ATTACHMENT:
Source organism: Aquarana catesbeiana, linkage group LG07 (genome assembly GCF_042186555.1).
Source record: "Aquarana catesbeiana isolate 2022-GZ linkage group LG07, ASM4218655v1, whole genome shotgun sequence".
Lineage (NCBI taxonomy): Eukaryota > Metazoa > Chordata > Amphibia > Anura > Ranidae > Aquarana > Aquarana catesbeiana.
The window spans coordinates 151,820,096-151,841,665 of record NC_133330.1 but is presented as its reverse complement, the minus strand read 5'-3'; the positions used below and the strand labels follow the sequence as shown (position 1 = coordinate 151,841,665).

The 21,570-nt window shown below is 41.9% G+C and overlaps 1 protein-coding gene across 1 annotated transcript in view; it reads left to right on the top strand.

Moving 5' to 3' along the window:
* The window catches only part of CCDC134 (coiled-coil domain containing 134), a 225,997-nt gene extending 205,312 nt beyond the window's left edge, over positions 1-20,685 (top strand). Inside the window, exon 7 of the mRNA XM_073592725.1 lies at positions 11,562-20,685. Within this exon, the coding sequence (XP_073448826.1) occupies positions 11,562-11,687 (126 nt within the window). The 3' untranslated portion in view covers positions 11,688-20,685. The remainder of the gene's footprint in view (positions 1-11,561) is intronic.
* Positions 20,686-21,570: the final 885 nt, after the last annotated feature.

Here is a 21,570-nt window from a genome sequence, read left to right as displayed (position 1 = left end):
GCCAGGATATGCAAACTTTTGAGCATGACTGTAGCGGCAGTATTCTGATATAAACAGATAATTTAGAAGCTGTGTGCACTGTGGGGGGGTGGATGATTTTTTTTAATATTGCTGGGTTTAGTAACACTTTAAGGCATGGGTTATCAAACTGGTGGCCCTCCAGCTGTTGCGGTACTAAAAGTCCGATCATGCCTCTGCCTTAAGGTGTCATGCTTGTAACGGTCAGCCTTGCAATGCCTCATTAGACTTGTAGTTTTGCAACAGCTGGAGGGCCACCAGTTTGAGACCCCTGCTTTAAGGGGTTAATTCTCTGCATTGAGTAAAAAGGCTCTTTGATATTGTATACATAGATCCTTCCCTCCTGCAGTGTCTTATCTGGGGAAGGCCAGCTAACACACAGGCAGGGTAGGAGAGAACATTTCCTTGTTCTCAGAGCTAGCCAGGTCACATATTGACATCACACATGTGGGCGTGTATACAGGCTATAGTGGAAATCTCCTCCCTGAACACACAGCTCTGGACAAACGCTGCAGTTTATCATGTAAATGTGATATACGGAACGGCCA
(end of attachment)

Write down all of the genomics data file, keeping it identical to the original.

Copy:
Source organism: Aquarana catesbeiana, linkage group LG07 (genome assembly GCF_042186555.1).
Source record: "Aquarana catesbeiana isolate 2022-GZ linkage group LG07, ASM4218655v1, whole genome shotgun sequence".
Lineage (NCBI taxonomy): Eukaryota > Metazoa > Chordata > Amphibia > Anura > Ranidae > Aquarana > Aquarana catesbeiana.
The window spans coordinates 151,820,096-151,841,665 of record NC_133330.1 but is presented as its reverse complement, the minus strand read 5'-3'; the positions used below and the strand labels follow the sequence as shown (position 1 = coordinate 151,841,665).

The 21,570-nt window shown below is 41.9% G+C and overlaps 1 protein-coding gene across 1 annotated transcript in view; it reads left to right on the top strand.

Moving 5' to 3' along the window:
* The window catches only part of CCDC134 (coiled-coil domain containing 134), a 225,997-nt gene extending 205,312 nt beyond the window's left edge, over positions 1-20,685 (top strand). Inside the window, exon 7 of the mRNA XM_073592725.1 lies at positions 11,562-20,685. Within this exon, the coding sequence (XP_073448826.1) occupies positions 11,562-11,687 (126 nt within the window). The 3' untranslated portion in view covers positions 11,688-20,685. The remainder of the gene's footprint in view (positions 1-11,561) is intronic.
* Positions 20,686-21,570: the final 885 nt, after the last annotated feature.

Here is a 21,570-nt window from a genome sequence, read left to right as displayed (position 1 = left end):
GCCAGGATATGCAAACTTTTGAGCATGACTGTAGCGGCAGTATTCTGATATAAACAGATAATTTAGAAGCTGTGTGCACTGTGGGGGGGTGGATGATTTTTTTTAATATTGCTGGGTTTAGTAACACTTTAAGGCATGGGTTATCAAACTGGTGGCCCTCCAGCTGTTGCGGTACTAAAAGTCCGATCATGCCTCTGCCTTAAGGTGTCATGCTTGTAACGGTCAGCCTTGCAATGCCTCATTAGACTTGTAGTTTTGCAACAGCTGGAGGGCCACCAGTTTGAGACCCCTGCTTTAAGGGGTTAATTCTCTGCATTGAGTAAAAAGGCTCTTTGATATTGTATACATAGATCCTTCCCTCCTGCAGTGTCTTATCTGGGGAAGGCCAGCTAACACACAGGCAGGGTAGGAGAGAACATTTCCTTGTTCTCAGAGCTAGCCAGGTCACATATTGACATCACACATGTGGGCGTGTATACAGGCTATAGTGGAAATCTCCTCCCTGAACACACAGCTCTGGACAAACGCTGCAGTTTATCATGTAAATGTGATATACGGAACGGCCA